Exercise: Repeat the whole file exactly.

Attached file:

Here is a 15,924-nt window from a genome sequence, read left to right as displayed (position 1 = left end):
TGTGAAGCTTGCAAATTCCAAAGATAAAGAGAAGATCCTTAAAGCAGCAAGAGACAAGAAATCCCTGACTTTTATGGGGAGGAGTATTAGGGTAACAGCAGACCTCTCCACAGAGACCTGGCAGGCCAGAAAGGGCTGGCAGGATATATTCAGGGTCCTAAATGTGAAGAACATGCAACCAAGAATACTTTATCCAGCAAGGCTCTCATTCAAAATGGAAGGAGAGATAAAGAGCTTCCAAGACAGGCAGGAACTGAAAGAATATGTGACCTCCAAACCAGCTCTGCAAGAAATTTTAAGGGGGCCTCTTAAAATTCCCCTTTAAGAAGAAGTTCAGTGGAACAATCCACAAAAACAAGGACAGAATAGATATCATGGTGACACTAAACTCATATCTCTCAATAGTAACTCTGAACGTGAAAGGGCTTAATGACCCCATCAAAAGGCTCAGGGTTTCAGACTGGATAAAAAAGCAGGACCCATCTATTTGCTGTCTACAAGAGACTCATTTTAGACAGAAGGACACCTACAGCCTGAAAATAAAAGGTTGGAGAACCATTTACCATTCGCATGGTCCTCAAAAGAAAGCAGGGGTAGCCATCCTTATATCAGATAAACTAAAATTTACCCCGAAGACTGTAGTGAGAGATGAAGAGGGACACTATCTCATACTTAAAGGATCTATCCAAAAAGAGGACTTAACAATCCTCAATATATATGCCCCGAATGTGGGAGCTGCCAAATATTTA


Here is a 15,924-nt window from a genome sequence, read left to right as displayed (position 1 = left end):
TGTGAAGCTTGCAAATTCCAAAGATAAAGAGAAGATCCTTAAAGCAGCAAGAGACAAGAAATCCCTGACTTTTATGGGGAGGAGTATTAGGGTAACAGCAGACCTCTCCACAGAGACCTGGCAGGCCAGAAAGGGCTGGCAGGATATATTCAGGGTCCTAAATGTGAAGAACATGCAACCAAGAATACTTTATCCAGCAAGGCTCTCATTCAAAATGGAAGGAGAGATAAAGAGCTTCCAAGACAGGCAGGAACTGAAAGAATATGTGACCTCCAAACCAGCTCTGCAAGAAATTTTAAGGGGGCCTCTTAAAATTCCCCTTTAAGAAGAAGTTCAGTGGAACAATCCACAAAAACAAGGACAGAATAGATATCATGGTGACACTAAACTCATATCTCTCAATAGTAACTCTGAACGTGAAAGGGCTTAATGACCCCATCAAAAGGCTCAGGGTTTCAGACTGGATAAAAAAGCAGGACCCATCTATTTGCTGTCTACAAGAGACTCATTTTAGACAGAAGGACACCTACAGCCTGAAAATAAAAGGTTGGAGAACCATTTACCATTCGCATGGTCCTCAAAAGAAAGCAGGGGTAGCCATCCTTATATCAGATAAACTAAAATTTACCCCGAAGACTGTAGTGAGAGATGAAGAGGGACACTATCTCATACTTAAAGGATCTATCCAAAAAGAGGACTTAACAATCCTCAATATATATGCCCCGAATGTGGGAGCTGCCAAATATTTA